Spurning the traditional warm-up man, Scott liked to perform a jig 30 seconds before transmission to put the audience at ease. During discussions he would jokily raise a hand to get a word in. He managed the entire show without an earpiece, having become fed up by the sound of directors screeching at him. Live broadcasting threw up regular difficulties. Scott might occasionally need to disregard a loud and violent coughing fit or the sound of low-flying helicopters (when broadcasting from a football stadium). During the last years of the Soviet Union, the show pioneered live debates with citizens of Moscow and Riga.
Scott gave up The Time, The Place in 1993 and other regionally based ITV presenters hosted editions of the programme. Khalid Aziz hosted the show from Television South and John Stapleton presented some editions from London.
In retirement, Scott enjoyed collecting and repairing clocks and driving his 1932 Lagonda. However, his health deteriorated in the 1990s and he had been in a care home for most of his last ten years. He died on May 30th 2008 and is survived by Sylvia and their daughter, Julia. Mike Scott was a regional TV legend who became a national figure. His career spanned almost forty years, presenting and producing programmes for the same company.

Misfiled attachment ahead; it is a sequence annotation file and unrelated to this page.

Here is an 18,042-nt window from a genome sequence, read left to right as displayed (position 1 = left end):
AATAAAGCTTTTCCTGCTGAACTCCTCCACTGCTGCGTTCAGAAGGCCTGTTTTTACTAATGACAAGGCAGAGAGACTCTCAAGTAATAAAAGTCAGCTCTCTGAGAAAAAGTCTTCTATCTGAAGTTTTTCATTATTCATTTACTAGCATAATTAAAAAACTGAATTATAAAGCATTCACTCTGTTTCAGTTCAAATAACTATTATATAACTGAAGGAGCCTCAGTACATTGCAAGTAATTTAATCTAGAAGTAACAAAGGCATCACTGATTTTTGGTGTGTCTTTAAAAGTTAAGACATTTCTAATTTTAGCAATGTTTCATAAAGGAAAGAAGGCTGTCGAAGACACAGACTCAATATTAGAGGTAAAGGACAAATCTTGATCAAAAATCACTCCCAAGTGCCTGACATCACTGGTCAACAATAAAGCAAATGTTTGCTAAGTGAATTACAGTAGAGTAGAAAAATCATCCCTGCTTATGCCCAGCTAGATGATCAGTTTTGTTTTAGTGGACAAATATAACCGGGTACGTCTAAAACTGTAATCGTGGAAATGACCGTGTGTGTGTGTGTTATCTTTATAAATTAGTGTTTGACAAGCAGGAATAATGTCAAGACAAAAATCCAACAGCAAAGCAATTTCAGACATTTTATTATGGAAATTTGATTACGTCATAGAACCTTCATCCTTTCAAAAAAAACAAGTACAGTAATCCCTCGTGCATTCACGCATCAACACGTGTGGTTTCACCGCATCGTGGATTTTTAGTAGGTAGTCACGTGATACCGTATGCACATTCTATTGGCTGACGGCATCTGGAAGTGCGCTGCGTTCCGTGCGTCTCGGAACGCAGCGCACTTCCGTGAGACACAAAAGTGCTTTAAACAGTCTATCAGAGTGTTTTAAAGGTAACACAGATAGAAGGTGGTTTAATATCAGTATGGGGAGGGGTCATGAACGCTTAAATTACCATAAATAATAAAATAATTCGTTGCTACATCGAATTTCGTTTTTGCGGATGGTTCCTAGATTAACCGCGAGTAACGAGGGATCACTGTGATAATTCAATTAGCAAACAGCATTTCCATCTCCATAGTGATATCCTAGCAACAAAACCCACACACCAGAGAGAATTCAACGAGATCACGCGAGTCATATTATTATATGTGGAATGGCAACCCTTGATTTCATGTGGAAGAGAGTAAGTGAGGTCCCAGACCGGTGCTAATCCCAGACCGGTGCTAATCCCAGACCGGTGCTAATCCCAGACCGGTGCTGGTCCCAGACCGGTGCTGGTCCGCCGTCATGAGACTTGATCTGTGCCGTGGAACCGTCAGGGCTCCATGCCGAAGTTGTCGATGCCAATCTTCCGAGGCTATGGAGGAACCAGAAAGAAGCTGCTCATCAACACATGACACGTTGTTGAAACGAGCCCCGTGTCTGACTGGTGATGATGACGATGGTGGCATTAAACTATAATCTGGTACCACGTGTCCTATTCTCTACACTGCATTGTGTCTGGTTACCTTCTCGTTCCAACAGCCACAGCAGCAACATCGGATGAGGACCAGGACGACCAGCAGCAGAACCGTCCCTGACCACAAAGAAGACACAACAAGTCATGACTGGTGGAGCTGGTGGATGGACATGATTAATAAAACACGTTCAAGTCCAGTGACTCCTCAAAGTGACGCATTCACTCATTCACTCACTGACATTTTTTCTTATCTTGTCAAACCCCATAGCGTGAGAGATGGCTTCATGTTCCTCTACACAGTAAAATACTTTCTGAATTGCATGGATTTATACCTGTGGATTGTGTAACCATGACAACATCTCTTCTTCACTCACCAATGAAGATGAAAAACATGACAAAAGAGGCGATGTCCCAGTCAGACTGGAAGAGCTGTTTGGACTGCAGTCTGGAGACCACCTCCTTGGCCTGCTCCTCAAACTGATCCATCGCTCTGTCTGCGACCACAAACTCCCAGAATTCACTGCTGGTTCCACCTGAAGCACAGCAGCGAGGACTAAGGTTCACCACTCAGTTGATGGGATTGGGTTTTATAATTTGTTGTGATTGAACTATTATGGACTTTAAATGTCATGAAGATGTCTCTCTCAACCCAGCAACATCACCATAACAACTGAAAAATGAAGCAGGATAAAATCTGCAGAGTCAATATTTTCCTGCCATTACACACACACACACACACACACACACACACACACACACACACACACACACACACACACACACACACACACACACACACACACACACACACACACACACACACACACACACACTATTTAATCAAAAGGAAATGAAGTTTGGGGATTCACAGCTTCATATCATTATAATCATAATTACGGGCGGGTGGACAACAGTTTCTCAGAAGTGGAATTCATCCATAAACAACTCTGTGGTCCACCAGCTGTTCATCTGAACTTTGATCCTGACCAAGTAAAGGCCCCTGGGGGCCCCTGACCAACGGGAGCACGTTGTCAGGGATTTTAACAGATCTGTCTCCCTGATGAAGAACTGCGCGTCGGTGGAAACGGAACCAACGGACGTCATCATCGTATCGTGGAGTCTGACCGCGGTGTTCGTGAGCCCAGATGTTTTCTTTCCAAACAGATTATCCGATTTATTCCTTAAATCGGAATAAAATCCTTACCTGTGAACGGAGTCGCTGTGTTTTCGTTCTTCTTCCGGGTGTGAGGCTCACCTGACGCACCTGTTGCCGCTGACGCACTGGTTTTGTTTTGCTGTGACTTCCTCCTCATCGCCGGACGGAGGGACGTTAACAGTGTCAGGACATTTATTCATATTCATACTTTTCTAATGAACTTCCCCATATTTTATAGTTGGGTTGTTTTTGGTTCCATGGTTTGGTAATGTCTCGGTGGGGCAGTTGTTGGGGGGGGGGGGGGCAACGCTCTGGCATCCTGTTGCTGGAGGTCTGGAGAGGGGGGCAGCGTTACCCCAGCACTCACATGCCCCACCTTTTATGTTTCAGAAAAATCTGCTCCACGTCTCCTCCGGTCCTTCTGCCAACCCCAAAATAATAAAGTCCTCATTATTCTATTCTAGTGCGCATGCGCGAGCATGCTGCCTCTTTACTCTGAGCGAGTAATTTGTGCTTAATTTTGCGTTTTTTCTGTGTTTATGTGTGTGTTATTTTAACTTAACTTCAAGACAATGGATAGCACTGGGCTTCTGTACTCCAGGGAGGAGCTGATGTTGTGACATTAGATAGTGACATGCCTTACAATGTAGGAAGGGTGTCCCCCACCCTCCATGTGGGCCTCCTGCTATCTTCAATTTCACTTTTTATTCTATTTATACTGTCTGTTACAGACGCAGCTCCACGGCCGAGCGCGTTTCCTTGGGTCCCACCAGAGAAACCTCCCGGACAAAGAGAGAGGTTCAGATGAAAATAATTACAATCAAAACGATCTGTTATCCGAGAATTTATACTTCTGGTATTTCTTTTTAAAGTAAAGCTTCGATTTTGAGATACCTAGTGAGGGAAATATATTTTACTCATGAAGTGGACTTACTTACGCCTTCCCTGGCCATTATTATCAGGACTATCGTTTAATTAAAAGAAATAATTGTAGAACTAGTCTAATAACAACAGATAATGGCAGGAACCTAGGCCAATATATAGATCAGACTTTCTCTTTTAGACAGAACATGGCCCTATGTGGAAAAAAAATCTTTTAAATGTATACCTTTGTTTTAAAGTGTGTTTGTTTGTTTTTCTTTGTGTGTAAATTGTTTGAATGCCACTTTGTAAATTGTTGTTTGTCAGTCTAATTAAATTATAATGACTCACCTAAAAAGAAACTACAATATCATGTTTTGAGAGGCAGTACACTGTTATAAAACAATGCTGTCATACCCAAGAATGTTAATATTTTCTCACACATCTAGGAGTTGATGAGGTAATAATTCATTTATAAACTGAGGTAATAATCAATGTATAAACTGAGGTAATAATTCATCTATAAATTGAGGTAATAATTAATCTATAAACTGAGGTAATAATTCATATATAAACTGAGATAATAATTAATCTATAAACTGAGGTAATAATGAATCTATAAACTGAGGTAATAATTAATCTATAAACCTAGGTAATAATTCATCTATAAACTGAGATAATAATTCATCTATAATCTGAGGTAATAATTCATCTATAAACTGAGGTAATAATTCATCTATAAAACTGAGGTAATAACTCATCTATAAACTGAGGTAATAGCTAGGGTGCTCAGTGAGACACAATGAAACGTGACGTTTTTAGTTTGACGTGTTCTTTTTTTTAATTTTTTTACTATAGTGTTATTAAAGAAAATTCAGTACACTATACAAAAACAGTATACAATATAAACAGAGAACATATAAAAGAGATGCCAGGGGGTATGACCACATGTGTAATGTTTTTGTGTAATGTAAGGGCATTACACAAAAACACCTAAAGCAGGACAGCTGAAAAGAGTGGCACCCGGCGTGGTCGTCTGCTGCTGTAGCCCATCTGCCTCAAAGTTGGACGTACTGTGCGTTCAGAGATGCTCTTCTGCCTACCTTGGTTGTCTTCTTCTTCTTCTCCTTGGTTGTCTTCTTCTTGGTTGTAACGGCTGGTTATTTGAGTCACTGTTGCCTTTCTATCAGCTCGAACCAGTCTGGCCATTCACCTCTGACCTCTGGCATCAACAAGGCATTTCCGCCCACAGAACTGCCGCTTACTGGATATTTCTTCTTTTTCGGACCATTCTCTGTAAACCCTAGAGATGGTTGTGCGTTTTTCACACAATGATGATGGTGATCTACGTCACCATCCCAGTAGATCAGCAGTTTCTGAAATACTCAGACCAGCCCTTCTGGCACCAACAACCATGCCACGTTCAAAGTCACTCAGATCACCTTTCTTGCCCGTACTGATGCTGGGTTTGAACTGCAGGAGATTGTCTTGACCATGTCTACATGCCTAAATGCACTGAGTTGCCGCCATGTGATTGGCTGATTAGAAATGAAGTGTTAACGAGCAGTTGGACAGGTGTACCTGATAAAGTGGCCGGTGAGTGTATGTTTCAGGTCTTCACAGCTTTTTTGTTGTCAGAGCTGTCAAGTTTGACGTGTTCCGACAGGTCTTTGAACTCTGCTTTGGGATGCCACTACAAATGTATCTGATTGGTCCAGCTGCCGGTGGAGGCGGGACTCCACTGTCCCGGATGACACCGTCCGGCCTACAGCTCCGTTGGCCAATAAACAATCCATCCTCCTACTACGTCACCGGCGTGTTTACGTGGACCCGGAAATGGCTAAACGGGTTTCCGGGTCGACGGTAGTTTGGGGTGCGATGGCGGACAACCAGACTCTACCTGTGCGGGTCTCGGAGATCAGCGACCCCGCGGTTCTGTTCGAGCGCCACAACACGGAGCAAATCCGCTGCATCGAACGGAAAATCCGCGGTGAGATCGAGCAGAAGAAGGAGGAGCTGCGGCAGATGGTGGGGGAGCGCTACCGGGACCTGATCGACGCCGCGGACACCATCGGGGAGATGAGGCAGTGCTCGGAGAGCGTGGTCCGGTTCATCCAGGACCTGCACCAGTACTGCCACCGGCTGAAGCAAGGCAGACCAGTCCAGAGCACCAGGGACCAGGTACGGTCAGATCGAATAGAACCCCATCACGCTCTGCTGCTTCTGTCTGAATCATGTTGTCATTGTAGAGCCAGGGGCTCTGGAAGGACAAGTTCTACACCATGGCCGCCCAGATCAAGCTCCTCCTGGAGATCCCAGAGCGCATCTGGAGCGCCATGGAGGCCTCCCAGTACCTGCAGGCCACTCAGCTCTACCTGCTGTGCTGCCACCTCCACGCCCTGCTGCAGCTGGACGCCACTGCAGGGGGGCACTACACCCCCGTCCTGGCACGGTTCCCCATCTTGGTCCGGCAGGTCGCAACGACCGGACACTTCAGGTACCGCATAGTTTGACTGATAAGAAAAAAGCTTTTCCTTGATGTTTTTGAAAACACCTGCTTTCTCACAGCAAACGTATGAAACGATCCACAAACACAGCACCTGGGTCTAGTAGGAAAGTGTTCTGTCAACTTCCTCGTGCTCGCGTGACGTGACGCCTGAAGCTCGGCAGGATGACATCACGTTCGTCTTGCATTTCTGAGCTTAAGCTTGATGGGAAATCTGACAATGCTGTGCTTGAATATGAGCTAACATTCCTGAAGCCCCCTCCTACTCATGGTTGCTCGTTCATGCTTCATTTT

Scott was a notable figure in UK television as a whole and his contribution and professionalism is well worthy of being remembered. We value the contribution he made and feel that television feature programmes in the UK would not be of the quality that we take for granted today without pioneers like Mike Scott of Granada.